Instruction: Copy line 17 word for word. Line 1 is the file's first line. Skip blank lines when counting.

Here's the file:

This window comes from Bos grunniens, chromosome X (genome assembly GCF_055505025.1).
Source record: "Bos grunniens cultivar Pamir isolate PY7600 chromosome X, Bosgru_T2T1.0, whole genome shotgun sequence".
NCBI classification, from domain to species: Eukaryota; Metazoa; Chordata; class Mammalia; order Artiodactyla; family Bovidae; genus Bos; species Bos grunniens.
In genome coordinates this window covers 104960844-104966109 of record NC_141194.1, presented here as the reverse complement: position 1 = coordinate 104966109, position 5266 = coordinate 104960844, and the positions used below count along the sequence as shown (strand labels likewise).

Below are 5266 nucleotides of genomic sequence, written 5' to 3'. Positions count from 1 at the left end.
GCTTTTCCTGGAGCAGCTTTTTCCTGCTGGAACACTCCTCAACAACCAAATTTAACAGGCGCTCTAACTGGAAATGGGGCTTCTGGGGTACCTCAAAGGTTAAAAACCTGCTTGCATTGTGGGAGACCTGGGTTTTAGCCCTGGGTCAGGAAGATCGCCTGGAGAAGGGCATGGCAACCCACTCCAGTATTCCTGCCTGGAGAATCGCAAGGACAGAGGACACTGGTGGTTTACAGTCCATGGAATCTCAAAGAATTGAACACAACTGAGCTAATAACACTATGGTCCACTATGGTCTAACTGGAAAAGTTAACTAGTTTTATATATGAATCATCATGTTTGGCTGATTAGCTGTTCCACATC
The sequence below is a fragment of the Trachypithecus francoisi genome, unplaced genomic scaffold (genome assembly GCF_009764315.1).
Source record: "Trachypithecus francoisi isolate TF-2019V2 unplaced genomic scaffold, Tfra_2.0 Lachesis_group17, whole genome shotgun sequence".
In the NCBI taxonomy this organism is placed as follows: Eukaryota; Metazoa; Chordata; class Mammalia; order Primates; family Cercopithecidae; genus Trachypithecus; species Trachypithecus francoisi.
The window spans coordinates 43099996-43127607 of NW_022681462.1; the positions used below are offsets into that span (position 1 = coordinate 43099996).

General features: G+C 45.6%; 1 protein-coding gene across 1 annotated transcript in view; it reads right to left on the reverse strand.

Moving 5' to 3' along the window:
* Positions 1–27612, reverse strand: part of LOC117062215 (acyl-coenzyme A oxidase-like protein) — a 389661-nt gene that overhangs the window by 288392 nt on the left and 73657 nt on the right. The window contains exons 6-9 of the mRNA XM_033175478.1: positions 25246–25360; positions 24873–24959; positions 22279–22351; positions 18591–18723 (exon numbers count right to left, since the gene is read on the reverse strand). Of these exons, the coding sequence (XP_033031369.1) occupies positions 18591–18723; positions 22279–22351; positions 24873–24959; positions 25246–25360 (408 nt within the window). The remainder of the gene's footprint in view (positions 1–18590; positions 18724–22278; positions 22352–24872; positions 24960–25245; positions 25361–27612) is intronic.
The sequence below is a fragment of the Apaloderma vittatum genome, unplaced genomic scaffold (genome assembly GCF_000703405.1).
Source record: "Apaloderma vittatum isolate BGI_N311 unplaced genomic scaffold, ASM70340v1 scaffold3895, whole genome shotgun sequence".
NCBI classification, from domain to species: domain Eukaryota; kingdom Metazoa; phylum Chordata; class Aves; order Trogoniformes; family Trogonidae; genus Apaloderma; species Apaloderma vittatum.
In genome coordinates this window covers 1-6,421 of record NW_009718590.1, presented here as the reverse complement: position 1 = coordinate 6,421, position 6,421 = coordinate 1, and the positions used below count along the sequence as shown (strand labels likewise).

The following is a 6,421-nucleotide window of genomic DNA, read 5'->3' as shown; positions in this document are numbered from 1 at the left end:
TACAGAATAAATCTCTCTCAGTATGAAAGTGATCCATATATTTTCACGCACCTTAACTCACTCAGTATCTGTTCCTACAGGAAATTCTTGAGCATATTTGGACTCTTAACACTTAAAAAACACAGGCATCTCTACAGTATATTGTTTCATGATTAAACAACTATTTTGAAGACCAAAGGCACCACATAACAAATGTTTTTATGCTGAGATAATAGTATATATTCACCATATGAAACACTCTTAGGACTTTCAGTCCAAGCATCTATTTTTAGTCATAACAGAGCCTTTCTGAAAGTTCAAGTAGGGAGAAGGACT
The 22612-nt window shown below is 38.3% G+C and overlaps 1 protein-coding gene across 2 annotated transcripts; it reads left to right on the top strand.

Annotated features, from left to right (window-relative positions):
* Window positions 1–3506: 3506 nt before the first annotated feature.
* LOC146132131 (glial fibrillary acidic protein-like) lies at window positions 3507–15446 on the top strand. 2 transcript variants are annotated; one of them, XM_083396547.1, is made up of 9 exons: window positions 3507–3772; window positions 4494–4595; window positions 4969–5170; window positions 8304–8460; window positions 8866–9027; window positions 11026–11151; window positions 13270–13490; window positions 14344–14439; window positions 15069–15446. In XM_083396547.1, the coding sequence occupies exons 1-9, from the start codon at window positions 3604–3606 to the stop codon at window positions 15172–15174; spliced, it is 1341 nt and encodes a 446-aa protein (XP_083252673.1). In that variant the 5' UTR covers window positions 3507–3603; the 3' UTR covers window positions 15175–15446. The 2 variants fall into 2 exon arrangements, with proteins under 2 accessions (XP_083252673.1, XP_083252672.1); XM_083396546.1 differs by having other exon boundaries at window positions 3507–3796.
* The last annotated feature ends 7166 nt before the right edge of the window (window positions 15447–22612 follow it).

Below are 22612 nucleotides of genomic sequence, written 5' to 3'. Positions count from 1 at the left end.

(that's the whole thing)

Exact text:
In genome coordinates this window covers 1-6,421 of record NW_009718590.1, presented here as the reverse complement: position 1 = coordinate 6,421, position 6,421 = coordinate 1, and the positions used below count along the sequence as shown (strand labels likewise).